Friday, August 24, 2018

tending the garden

I am on a walking kick.

In an attempt to gain a modicum of control over my health, I have altered my diet. Nothing fancy.  I have simply followed the advice doctors often give patients. Your plate should be half vegetables (raw or cooked, salad), one-quarter starch, one-quarter protein (chicken, lean pork, fish).

But, for me, a change in my diet is not enough. I need exercise. And my exercise of choice is walking, as most of you already know.

I do not use my car much in San Miguel de Allende. The traffic is too horrendous. So, I get a lot of steps just touring around town on foot.

But, not enough. I supplement my tourist steps with a daily walk at San Miguel's small shopping mall. Including the perimeter of the parking lot, I walk a mile each lap.

Today, I changed my venue. Going in circles around a mall can be extremely boring. Especially, when there is a much better alternative.

And it is El Charco del Ingenio. The local botanical garden. It has miles of trails through one of the prettiest semi-arid gardens I have ever visited.

The down side of trying to get exercise in such an attractive place is fighting the temptation of stopping to enjoy everything, which would only defeat the purpose of a sustained walk.

So, I did, as I so often do in life, compromise. The first five miles, I walked as if i was meeting Harry Truman's stride. The second time around, I stopped to smell the cactus.

There are plenty of species here. Some are local. Some are rare and were rescued from their original homes.

San Miguel de Allende sits on the edge of a great desert. But it does not have a desert climate. I am visiting in its rainy season. It rains at 4 PM almost every day.

Those rains will soon cause all of the fields around here to bloom with flowers in a week or so. Mostly cosmos of various colors.

Today, the blooming flowers were just budding up for their pageant. I thought a little Georgia O'Keefe might warm up my prose

But the cactus were in their high reproductive season.
Every time I see a prickly pear in full fruit, it reminds me of Christmas. Or Mexico. Or maybe Christmas in Mexico. The fruit provide food for a wide variety of wildlife in the garden. Including ants.

The gardens stretch over a large variety of ecosystems. The main part of the garden is a plain on a mesa. But there is also a reservoir that once provided water and electricity to a fabric mill at the base of the canyon.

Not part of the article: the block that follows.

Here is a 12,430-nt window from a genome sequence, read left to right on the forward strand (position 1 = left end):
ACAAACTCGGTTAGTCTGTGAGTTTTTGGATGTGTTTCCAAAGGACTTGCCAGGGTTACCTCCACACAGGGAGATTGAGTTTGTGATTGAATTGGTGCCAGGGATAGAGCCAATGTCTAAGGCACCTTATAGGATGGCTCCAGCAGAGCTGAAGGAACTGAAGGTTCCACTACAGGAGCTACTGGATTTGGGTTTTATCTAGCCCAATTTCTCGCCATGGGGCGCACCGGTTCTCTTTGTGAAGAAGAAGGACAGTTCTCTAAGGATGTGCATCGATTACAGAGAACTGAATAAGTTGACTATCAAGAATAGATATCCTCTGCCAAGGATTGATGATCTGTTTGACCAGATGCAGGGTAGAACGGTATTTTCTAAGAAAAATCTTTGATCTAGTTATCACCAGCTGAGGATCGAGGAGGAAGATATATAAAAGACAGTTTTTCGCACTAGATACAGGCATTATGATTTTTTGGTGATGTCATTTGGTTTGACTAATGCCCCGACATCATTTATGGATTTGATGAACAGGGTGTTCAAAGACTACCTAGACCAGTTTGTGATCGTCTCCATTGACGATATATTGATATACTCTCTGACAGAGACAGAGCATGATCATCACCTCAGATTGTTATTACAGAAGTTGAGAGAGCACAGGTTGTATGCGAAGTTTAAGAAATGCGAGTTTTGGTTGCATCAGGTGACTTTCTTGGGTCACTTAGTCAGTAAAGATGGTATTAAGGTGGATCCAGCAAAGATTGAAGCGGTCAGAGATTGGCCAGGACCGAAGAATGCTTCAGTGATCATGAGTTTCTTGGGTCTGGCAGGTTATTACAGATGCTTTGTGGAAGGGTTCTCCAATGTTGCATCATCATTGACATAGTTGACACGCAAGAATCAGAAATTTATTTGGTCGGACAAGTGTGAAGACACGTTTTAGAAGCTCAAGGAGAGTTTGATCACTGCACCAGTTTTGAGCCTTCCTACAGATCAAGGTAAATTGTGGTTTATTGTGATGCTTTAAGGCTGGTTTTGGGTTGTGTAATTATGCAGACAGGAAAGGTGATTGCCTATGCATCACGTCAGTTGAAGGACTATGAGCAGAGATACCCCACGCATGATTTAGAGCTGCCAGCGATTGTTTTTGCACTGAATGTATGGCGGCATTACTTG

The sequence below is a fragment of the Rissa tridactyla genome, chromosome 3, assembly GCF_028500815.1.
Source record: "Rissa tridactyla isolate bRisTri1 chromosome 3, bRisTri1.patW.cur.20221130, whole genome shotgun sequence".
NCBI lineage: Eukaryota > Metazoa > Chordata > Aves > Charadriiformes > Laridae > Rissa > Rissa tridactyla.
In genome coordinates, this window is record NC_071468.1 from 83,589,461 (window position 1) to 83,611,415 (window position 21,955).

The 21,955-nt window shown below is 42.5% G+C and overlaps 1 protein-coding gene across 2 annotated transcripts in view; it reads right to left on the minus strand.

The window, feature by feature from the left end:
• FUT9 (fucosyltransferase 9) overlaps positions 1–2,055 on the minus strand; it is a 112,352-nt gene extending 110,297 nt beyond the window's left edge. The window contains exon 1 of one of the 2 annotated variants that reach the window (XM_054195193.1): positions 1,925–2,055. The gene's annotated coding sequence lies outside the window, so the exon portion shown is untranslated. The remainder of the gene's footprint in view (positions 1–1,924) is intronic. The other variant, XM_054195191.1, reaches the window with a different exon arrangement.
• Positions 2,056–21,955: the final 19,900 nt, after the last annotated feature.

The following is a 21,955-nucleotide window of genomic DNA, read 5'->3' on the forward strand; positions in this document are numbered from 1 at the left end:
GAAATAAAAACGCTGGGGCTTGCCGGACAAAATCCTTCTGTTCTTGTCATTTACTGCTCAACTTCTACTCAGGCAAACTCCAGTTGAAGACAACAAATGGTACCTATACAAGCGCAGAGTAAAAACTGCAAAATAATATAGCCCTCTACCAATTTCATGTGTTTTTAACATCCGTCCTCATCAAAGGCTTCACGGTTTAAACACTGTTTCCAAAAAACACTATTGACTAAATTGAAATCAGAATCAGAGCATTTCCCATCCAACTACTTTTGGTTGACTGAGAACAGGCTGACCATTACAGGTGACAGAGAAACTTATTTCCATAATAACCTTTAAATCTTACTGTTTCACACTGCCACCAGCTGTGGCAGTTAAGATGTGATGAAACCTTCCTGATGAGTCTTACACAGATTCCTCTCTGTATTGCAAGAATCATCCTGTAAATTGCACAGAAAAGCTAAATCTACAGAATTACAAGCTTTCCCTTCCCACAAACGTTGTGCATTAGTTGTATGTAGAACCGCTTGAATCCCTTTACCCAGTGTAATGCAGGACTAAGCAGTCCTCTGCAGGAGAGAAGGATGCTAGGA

And then there is the canyon itself that is mainly dry at the moment. But it was roaring with overflow water earlier in the summer.

There is also a plaza that honors the traditional myths of the people who were here before Columbus showed up with his Spanish friends. This may look like a Christian cross.

 It is and it isn't. When the Indians were forced into changing religions, they managed to drag a lot of their pagan symbols into Catholic iconography. The cross and that big "X" are but two examples.

It is impossible to spend much time in a garden this large without getting a bit philosophical. There is a large section of agave in the garden -- including some that Felipe battles every year.

They come in all shapes and sizes. But almost all of them will periodically shoot up a huge chandelier of flowers . The stalk appears almost overnight and attracts birds, bees, and bats to pollinate the next generation of agave.

And, for some species, that act of reproduction will be its last contribution to its race. The plant blooms -- and dies.

I have yet to meet a gardener who does not have a realistic sense of both life and death. To have one is to do the other.

All pf my concern about my diet and my exercise was put into context this morning. It is important to live wisely. But, whether or not we eat that pizza or miss a few days of exercise, we are still going to die.

But, until that happens, there are gardens to enjoy -- as a realist. Because in every garden, there is a serpent. 

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